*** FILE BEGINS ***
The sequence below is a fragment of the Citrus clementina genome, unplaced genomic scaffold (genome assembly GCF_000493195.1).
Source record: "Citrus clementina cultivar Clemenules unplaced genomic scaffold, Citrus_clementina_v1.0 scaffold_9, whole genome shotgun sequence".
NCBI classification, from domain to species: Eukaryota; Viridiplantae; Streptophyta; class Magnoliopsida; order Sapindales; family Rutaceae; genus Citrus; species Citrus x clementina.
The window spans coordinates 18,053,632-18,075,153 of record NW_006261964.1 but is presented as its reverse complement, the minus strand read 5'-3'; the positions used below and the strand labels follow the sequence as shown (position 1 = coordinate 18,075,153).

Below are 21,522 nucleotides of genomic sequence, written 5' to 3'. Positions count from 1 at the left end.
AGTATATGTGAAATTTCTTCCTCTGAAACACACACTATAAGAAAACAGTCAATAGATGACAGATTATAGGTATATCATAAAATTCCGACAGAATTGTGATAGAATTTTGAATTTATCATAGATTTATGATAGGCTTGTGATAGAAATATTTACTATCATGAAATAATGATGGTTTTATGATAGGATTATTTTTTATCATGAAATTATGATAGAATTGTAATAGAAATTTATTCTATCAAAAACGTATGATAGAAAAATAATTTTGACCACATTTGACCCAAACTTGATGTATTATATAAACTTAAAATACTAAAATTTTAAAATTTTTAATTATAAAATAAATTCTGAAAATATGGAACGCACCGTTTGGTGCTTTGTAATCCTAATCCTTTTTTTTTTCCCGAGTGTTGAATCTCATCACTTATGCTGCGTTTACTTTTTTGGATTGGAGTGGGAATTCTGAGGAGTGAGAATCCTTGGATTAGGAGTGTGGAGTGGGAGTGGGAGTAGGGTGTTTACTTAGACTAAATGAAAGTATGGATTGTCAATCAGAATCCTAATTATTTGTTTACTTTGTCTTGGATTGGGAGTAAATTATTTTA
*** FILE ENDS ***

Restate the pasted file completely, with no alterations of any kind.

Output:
The sequence below is a fragment of the Citrus clementina genome, unplaced genomic scaffold (genome assembly GCF_000493195.1).
Source record: "Citrus clementina cultivar Clemenules unplaced genomic scaffold, Citrus_clementina_v1.0 scaffold_9, whole genome shotgun sequence".
NCBI classification, from domain to species: Eukaryota; Viridiplantae; Streptophyta; class Magnoliopsida; order Sapindales; family Rutaceae; genus Citrus; species Citrus x clementina.
The window spans coordinates 18,053,632-18,075,153 of record NW_006261964.1 but is presented as its reverse complement, the minus strand read 5'-3'; the positions used below and the strand labels follow the sequence as shown (position 1 = coordinate 18,075,153).

Below are 21,522 nucleotides of genomic sequence, written 5' to 3'. Positions count from 1 at the left end.
AGTATATGTGAAATTTCTTCCTCTGAAACACACACTATAAGAAAACAGTCAATAGATGACAGATTATAGGTATATCATAAAATTCCGACAGAATTGTGATAGAATTTTGAATTTATCATAGATTTATGATAGGCTTGTGATAGAAATATTTACTATCATGAAATAATGATGGTTTTATGATAGGATTATTTTTTATCATGAAATTATGATAGAATTGTAATAGAAATTTATTCTATCAAAAACGTATGATAGAAAAATAATTTTGACCACATTTGACCCAAACTTGATGTATTATATAAACTTAAAATACTAAAATTTTAAAATTTTTAATTATAAAATAAATTCTGAAAATATGGAACGCACCGTTTGGTGCTTTGTAATCCTAATCCTTTTTTTTTTCCCGAGTGTTGAATCTCATCACTTATGCTGCGTTTACTTTTTTGGATTGGAGTGGGAATTCTGAGGAGTGAGAATCCTTGGATTAGGAGTGTGGAGTGGGAGTGGGAGTAGGGTGTTTACTTAGACTAAATGAAAGTATGGATTGTCAATCAGAATCCTAATTATTTGTTTACTTTGTCTTGGATTGGGAGTAAATTATTTTA